Jeff Fox said “When Trevor and I would get together for training seminars or just for fun, we’d toss each other around, mix it up, take a break from having to lead all the time. We even came up with a system for switching lead and follow while we were dancing, as a way of taking turns and playing fair. It wasn’t until we used that system as part of a performance in a small festival that we got an important tap on the shoulder. Lisa O’Connell, a dramaturg and director of a playwright center, pulled us aside after the show and said, Do you have any idea how political that was?”
So that began an eight-year collaboration to create a system for switching but also explore the impact of being locked into a single role, and what’s worse, being defined by that single role. Because classic Latin and ballroom dancing isn’t just a system of dancing; it’s a way of thinking, of being, of relating to each other. There’s one thing that stayed consistent over centuries, though: the man leads and the woman follows. So street salsa, championship tango, it’s all the same – he leads, she follows. This is not just dancing – this is gender training. You aren’t just learning to dance – you are learning to “man” and to “woman.” It’s a relic. And in the way of relics, you don’t throw it out, but you need to know that this is the past, the history. This isn’t the present and doesn’t represent how we – modern people – think today.
Unfortunately, when you watch TV programmes on dancing, the couple is always only a man and a woman. So, same-sex and gender nonconformist couples just disappear. In most mainstream international ballroom competitions, same-sex couples are rarely recognized on the floor, and in many cases, the rules prohibit them completely.
It sounds ridiculous, but when you Google-image, “professional Latin dancer,” you’ll be lucky to find an actual Latino person. What you will get is page after page of white, straight Russian couples spray-tanned to the point of mahogany. There are no black people, there are no Asians, no mixed-race couples, so basically, no non-white people, as if they did not dance or exist in the dancing community. Even within the white-straight- couple-only paradigm – the woman can’t be taller or bolder, the man can’t be shorter or gentler. The standard image dictates that the leader must be larger and masculine and the follower smaller and feminine. This is a stumbling point.
If you were to take this old-fashioned dance concept and translate it into a conversation, that would be a monologue, not a dialog. He dictates, she reacts. A dominant and a submissive, without exceptions. We, as a culture, would never stand for this. No relationship – gay, straight or anything – that we would regard as remotely healthy or functional looks like that, and yet somehow, you put it on prime time, you slap some makeup on it, throw the glitter on, put it out there as movement, not as text, and we, as a culture, tune in and clap. We are applauding our own absence. Too many people have disappeared from partner dancing.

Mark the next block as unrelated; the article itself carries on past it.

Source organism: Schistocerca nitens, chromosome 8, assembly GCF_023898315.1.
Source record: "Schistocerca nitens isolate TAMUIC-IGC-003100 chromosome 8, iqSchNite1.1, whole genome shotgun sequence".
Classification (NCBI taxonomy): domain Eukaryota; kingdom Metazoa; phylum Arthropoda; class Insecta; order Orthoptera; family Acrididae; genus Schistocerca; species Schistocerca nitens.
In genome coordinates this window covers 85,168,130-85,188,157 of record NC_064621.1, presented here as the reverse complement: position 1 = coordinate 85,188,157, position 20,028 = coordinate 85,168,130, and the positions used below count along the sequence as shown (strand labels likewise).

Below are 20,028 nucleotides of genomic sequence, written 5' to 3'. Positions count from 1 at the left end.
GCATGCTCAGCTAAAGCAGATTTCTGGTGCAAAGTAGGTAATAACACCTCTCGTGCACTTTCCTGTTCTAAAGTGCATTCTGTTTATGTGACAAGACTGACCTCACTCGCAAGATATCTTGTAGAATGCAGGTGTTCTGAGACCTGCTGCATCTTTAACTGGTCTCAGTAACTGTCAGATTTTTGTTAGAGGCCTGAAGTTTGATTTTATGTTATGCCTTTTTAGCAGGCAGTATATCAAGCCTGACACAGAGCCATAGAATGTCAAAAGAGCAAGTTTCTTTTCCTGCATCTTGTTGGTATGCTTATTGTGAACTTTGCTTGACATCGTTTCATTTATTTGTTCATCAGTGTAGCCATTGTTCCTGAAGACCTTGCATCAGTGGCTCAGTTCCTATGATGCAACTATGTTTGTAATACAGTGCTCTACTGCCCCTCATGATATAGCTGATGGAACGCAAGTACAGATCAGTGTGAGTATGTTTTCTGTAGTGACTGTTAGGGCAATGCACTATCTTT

What if a couple could lead and follow each other and then switch? And then switch back? What if it could be like a conversation, taking turns listening and speaking, just like we do in life? What if we could dance like that?
Trevor Copp and Jeff Fox call it “Liquid Lead Dancing.” Tiago and Felipe call it “Role Rotation” (https://rolerotation.com/ ). And I highly encourage you to reflect on their concepts. Let’s make our dancing a conversation, not a power struggle between genders. With the change of our mentality, the dance moves from being a dictation to a negotiation. Anyone can lead. Anyone can follow. And once the blinkers come off, anything can happen.
About the author:
Anna Koliber – LGBTQIA+ ally and student of Role Rotation – is a psychologist, a dancer and an avid reader of mythology. For almost 20 years, she has performed on theater stages and at numerous festivals. Her passion for ancient myths, dance, Latin music, and opera is reflected in her novels and short stories. Koliber avoids mainstream romance patterns and consciously promotes strong, independent women and men with character. Her debut “Faceless Lover” is based on Greek and Roman mythology.
The author donates all profit from the sale of her book to Polish Humanitarian Action (PAH), a non-governmental organization operating since 1992. By buying her books, you will support humanitarian assistance in impacted communities in Ukraine and surrounding regions where Ukrainian refugees have fled.